This photo at the Nordic Heritage Museum exhibit shows Ivar Haglund 'surrounded by acres of clams,' a reference to his resaturant theme song.
Courtesy of Ivar’s

Think of a simpler Seattle in 1938: No Jeff Bezos, no Bill Gates, no dawn to dusk traffic jams. Instead there was Ivar Haglund, restaurateur and showman with a penchant for the preposterous.

Knute Berger told KUOW’s David Hyde that a new exhibit at the Nordic Heritage Museum tells Ivar’s story. It’s “part of that Northwest sensibility that leads you to grunge, leads you to … who wants to be New York? You know, we came here for other reasons,” Berger said. “And he really got that.”

People apply for jobs at Coca-Cola at a jobs fair hosted by the Congressional Black Caucus in Miami, Tuesday, Aug. 23, 2011.
AP Photo/Lynne Sladky

Blacks – especially black women – working in the public sector were disproportionately laid off during the recession, according to a new study by the University of Washington.

The study is being presented this week at a conference of the American Sociological Association. It found that white workers appear to have been better protected from financial shocks to government budgets.

Led by an 8.5 percent drop in China's Shanghai composite index, U.S. and global stock markets took a dive Monday. Shortly after opening, the Dow Jones index fell by more than 1,000 points, or 5 percent. The Dow then zigzagged to close at 15,871, losing about 3.6 percent of its value.

The ACLU placed a full-page ad in the Seattle TImes.
KUOW Photo/Gil Aegerter

Friday's Seattle Times newspaper contains a full-page ad from the American Civil Liberties Union. It’s an open letter to Amazon employees, offering to help sue the company if they believe their rights have been violated.  

The Portland Development Commission this week launched a $3 million fund to invest in startups founded by women and minorities.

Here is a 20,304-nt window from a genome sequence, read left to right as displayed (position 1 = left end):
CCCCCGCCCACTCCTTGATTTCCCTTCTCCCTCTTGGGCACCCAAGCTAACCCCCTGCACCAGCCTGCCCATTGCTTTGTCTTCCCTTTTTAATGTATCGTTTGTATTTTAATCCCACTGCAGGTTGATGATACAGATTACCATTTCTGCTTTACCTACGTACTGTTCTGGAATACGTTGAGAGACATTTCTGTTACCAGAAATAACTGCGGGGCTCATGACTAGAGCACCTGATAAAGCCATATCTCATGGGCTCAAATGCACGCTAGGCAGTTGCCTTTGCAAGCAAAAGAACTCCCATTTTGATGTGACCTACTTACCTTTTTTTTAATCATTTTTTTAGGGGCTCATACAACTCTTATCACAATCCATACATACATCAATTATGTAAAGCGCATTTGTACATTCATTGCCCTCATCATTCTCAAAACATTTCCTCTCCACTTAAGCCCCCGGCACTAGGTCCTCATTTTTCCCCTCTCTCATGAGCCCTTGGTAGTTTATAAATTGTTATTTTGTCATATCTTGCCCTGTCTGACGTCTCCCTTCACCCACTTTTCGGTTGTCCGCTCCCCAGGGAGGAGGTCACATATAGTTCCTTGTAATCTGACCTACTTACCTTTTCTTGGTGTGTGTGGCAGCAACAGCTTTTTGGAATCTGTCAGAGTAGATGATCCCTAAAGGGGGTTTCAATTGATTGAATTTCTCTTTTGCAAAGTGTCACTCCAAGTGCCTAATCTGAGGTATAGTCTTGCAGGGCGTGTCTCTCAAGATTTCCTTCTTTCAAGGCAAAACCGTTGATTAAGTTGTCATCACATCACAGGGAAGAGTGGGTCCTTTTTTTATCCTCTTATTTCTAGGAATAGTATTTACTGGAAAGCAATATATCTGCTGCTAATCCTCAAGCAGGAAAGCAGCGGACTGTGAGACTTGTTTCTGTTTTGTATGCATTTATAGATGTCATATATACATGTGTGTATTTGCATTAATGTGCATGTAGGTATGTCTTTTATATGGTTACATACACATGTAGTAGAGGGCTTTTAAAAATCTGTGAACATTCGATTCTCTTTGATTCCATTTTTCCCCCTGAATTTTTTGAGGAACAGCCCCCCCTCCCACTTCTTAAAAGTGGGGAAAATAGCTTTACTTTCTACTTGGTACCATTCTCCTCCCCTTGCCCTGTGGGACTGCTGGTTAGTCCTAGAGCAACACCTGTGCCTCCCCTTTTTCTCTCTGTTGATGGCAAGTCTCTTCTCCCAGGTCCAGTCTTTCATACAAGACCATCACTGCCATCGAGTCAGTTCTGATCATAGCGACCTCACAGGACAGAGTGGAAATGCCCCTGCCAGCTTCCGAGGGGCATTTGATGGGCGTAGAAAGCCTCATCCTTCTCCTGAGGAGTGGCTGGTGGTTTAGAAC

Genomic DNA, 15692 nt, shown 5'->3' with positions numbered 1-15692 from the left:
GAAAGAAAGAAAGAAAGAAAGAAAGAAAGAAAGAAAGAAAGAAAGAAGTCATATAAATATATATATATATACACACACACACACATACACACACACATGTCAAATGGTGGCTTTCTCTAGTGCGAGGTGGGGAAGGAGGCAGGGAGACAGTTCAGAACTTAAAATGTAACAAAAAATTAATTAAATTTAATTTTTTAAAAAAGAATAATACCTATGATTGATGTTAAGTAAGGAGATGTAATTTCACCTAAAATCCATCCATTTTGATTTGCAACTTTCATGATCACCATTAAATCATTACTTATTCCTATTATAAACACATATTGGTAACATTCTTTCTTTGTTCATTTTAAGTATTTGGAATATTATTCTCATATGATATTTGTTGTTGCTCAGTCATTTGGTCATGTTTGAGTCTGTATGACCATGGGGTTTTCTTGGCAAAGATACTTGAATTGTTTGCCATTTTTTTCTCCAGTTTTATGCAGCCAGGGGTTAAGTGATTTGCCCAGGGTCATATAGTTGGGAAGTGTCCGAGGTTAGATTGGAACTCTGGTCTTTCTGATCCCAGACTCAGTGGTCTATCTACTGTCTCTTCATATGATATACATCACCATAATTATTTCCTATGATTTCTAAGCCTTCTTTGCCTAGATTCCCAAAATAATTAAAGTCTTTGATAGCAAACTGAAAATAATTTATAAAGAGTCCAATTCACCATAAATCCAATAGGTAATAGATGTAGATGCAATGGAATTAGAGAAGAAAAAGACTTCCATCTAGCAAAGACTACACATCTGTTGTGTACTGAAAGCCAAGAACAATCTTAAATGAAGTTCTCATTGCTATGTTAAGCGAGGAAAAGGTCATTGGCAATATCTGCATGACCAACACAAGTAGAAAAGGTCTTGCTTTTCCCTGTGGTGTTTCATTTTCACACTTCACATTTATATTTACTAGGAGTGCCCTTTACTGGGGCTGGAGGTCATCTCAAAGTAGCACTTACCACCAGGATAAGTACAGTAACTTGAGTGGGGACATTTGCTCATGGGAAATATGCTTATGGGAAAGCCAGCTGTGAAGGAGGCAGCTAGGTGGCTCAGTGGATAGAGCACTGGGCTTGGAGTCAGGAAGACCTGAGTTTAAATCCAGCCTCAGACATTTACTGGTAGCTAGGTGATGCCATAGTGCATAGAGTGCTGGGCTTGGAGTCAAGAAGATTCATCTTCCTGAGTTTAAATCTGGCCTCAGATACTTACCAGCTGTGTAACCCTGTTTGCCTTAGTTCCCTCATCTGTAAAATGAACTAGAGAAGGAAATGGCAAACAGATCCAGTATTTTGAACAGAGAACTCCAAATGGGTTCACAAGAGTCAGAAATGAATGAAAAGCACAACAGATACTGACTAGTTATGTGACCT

File photo of softball and mitt
Flickr Photo/Hillarie (CC BY NC ND 2.0)

Why should the rest of us care whether Amazon employees love or hate their jobs? How can we make wildfires less destructive? What are we teaching our kids when we tell them to throw a little league game to win a tournament?

Bill Radke debates the week’s news with New York Times writer David Streitfeld, Geekwire's Todd Bishop, former GOP leader Bill Finkbeiner, state Senator Michael Baumgartner, former firefighter Kyle Dickman and journalist Erica C. Barnett.

A recent New York Times article about harsh workplace culture at Amazon called attention to how the online retailer handles evaluations: Any co-worker can critique another any time, anonymously. Less exhaustive versions of the peer performance review — or 360 review as they're often known — have been popular for several years.

Liban Ahmed handles baggage at Seattle-Tacoma International Airport. He says he'll use the extra money to buy a car, save for college and visit his mom in Mogadishu, who he has not seen in 15 years.
KUOW Photo/Joshua McNichols

About 4,700 workers at Seattle-Tacoma International Airport are about to get a big raise. The Washington Supreme Court has ruled that the city of SeaTac’s $15 an hour minimum wage applies to airport employees.

Lovincer from Uganda works managing her fresh banana business to support her family.
Facebook Photo/Kiva

Jessica Jackley was a liberal arts major who stumbled her way into the Stanford MBA program.

Philosophy and business came together for her in 2005 when she helped start Kiva, the world’s first person- to-person microlending website. Kiva facilitates lending to poor and underserved entrepreneurs and students in 83 countries.

If you watch the news shows on Sunday mornings, or cable news at night, you've probably seen that ad where parents are dropping off their daughter at college. And then they start to fret about, well, something involving access to investment advice.

The ad ends by urging you to "Tell Congress: Fix this now."

The "steady upward climb" in job creation around the Northwest continues this summer.

Ross Reynolds talks with Kelly McBride, media ethicist at the Poynter Institute, about the backlash from the New York Times' story "Inside Amazon: Wrestling Big Ideas in a Bruising Workplace." The paper's public editor Margaret Sullivan has weighed in, saying the story was "driven less by irrefutable proof than by generalization and anecdote." Was the story fair? 

Flickr Photo/Wonderlane (CC-BY-NC-ND)

Former and current employees are getting a letter from Microsoft this week.

It says no more Microsoft stock will be bought for the company’s 401k plan. The question is why.

Why Does Amazon Think It's A Startup?

Aug 18, 2015

Ross Reynolds talks with Chris Devore, managing director of Techstars, about how Amazon can act like a startup even though it's really not one.

Michael McCabe knows what it's like to be surrounded by zombies.

Zombie houses, that is.

McCabe still lives in the neighborhood where he grew up, Woodbury Heights, N.J., a middle-class suburb of Philadelphia. He knows which houses are in foreclosure and which have been abandoned. The latest seems to be right behind his own.